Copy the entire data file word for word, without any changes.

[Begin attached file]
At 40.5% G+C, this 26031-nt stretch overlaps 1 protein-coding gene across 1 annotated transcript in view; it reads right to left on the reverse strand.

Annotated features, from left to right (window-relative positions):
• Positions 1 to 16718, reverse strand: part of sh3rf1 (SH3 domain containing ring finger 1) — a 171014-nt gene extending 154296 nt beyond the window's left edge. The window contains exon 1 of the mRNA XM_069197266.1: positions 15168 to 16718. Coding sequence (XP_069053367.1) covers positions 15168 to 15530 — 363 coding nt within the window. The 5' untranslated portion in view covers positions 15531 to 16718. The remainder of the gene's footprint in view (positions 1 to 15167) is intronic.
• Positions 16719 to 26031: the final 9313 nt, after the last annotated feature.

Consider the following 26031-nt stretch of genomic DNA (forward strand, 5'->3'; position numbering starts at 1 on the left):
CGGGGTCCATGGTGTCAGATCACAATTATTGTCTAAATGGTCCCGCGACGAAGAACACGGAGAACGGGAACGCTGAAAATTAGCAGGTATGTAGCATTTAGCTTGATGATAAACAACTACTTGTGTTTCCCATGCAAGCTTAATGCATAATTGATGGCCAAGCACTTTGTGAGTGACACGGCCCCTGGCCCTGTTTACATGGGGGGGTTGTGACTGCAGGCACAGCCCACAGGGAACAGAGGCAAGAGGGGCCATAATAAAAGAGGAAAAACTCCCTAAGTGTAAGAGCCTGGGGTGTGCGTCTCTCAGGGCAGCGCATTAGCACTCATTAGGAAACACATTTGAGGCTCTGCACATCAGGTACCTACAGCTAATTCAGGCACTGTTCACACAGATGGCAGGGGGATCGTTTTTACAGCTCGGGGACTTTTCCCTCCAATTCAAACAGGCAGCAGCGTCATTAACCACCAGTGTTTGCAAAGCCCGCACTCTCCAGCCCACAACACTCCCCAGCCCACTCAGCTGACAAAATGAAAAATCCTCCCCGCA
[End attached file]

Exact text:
At 40.5% G+C, this 26031-nt stretch overlaps 1 protein-coding gene across 1 annotated transcript in view; it reads right to left on the reverse strand.

Annotated features, from left to right (window-relative positions):
• Positions 1 to 16718, reverse strand: part of sh3rf1 (SH3 domain containing ring finger 1) — a 171014-nt gene extending 154296 nt beyond the window's left edge. The window contains exon 1 of the mRNA XM_069197266.1: positions 15168 to 16718. Coding sequence (XP_069053367.1) covers positions 15168 to 15530 — 363 coding nt within the window. The 5' untranslated portion in view covers positions 15531 to 16718. The remainder of the gene's footprint in view (positions 1 to 15167) is intronic.
• Positions 16719 to 26031: the final 9313 nt, after the last annotated feature.

Consider the following 26031-nt stretch of genomic DNA (forward strand, 5'->3'; position numbering starts at 1 on the left):
CGGGGTCCATGGTGTCAGATCACAATTATTGTCTAAATGGTCCCGCGACGAAGAACACGGAGAACGGGAACGCTGAAAATTAGCAGGTATGTAGCATTTAGCTTGATGATAAACAACTACTTGTGTTTCCCATGCAAGCTTAATGCATAATTGATGGCCAAGCACTTTGTGAGTGACACGGCCCCTGGCCCTGTTTACATGGGGGGGTTGTGACTGCAGGCACAGCCCACAGGGAACAGAGGCAAGAGGGGCCATAATAAAAGAGGAAAAACTCCCTAAGTGTAAGAGCCTGGGGTGTGCGTCTCTCAGGGCAGCGCATTAGCACTCATTAGGAAACACATTTGAGGCTCTGCACATCAGGTACCTACAGCTAATTCAGGCACTGTTCACACAGATGGCAGGGGGATCGTTTTTACAGCTCGGGGACTTTTCCCTCCAATTCAAACAGGCAGCAGCGTCATTAACCACCAGTGTTTGCAAAGCCCGCACTCTCCAGCCCACAACACTCCCCAGCCCACTCAGCTGACAAAATGAAAAATCCTCCCCGCA